The VM Resource and Availability Service (vRAS) was announced at VMworld this year and now it is available to use. This service estimates the impact of one or more host failures in a cluster in which vSphere HA and vSphere DRS are enabled. For each simulated failure, the service reports the following:
- The VMs that could not be restarted due to insufficient capacity to meet VM reservations, and
- For each VM that could be restarted and those that remained powered during the failure, an estimate of how much of its historical CPU and memory demand could be satisfied with the reduced cluster capacity.
Using this output, you can assess whether the estimated resource allocation for each VM would be acceptable should such a failure occur in your environment. If the estimated allocations would not be sufficient, VMware recommends removing any unnecessary dependencies in the cluster and/or adding more capacity, and then re-assessing the situation using the tool.
Before you begin using the service, you should read the readme file available on the HA Simulator website.
How to use VM Resource and Availability Service
- First, you need to log in to you vCenter Server and find the DRS dump file. These dump flies can be found in the following directories:
- For vCenter Server Appliance: /var/log/vmware/vpx/drmdump/clusterX/
- For vCenter Server on Windows 2003: %ALLUSERSPROFILE%\Application Data\VMware\VMware VirtualCenter\Logs\drmdump\clusterX\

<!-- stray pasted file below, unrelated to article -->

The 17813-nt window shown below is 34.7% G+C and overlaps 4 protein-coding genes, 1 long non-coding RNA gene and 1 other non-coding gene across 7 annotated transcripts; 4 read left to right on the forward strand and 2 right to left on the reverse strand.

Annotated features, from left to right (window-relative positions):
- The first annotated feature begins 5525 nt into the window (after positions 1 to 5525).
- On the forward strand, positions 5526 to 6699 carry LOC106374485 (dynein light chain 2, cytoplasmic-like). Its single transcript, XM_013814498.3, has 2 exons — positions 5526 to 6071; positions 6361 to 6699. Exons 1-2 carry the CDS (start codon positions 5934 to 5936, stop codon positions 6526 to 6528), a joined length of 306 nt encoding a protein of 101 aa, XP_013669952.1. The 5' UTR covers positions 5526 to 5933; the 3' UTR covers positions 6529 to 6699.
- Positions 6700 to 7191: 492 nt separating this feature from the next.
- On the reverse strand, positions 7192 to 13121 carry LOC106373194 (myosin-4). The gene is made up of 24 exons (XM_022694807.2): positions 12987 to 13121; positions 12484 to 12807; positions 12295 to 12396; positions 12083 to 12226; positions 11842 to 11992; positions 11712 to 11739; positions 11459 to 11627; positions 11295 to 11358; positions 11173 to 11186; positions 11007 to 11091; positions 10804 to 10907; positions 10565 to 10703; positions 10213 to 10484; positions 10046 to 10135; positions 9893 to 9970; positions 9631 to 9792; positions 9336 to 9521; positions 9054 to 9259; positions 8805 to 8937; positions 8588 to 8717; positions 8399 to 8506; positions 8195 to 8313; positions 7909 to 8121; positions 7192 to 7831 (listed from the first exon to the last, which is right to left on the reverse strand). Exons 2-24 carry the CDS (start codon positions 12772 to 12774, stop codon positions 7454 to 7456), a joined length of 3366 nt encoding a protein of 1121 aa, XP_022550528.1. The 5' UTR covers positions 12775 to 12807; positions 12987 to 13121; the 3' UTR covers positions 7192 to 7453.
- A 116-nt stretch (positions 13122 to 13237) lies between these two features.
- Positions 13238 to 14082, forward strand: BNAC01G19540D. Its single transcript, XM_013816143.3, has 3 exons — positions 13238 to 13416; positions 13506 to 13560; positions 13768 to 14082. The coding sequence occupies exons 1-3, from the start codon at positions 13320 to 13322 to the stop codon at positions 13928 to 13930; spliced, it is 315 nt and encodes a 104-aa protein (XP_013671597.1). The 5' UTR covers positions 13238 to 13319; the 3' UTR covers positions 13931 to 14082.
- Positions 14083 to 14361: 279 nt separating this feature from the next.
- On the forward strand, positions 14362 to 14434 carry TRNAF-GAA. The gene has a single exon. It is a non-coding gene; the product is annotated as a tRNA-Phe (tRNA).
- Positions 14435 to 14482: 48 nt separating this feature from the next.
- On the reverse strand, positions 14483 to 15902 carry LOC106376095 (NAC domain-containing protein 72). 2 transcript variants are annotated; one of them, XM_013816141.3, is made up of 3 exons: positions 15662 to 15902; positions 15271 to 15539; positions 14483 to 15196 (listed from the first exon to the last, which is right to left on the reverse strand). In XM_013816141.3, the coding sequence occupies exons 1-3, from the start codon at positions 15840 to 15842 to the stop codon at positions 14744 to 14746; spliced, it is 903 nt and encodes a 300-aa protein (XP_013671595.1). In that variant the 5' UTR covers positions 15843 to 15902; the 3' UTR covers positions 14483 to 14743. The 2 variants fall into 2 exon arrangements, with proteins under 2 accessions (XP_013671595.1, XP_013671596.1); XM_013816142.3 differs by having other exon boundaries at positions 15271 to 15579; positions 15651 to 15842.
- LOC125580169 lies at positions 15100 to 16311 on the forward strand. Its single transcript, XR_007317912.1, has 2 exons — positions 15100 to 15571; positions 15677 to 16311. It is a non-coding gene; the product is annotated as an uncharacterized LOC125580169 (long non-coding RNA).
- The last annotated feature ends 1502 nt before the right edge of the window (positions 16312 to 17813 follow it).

- For vCenter Server on Windows 2008: %ALLUSERSPROFILE%\VMware\VMware VirtualCenter\Logs\drmdump\clusterX\
- Next, open your internet browser and go to http://hasimulator.vmware.com
- Click the Simulate Now button.
- Accept the EULA.
- On the left pane upload the DRS dump file by dragging it into the window or by browsing your computer.
- Choose one of the simulations: Worst case single host failure or Specific host(s) failure.
- Click the Simulate.
- You will now see the predicted impact on virtual machines in case of a host failure.
- Make sure you also analyze the VMs that will fail to start as well as VMs that will have resource reductions and the VMs that will be minimally affected.
So, to recap. This is one little handy tool! I think that you can use it if you are performing a health check on a vSphere environment for a customer or on you own infrastructure if you are a vSphere admin. This tool gives nice overview of what will happened with the VM’s when one or more ESXi host goes down.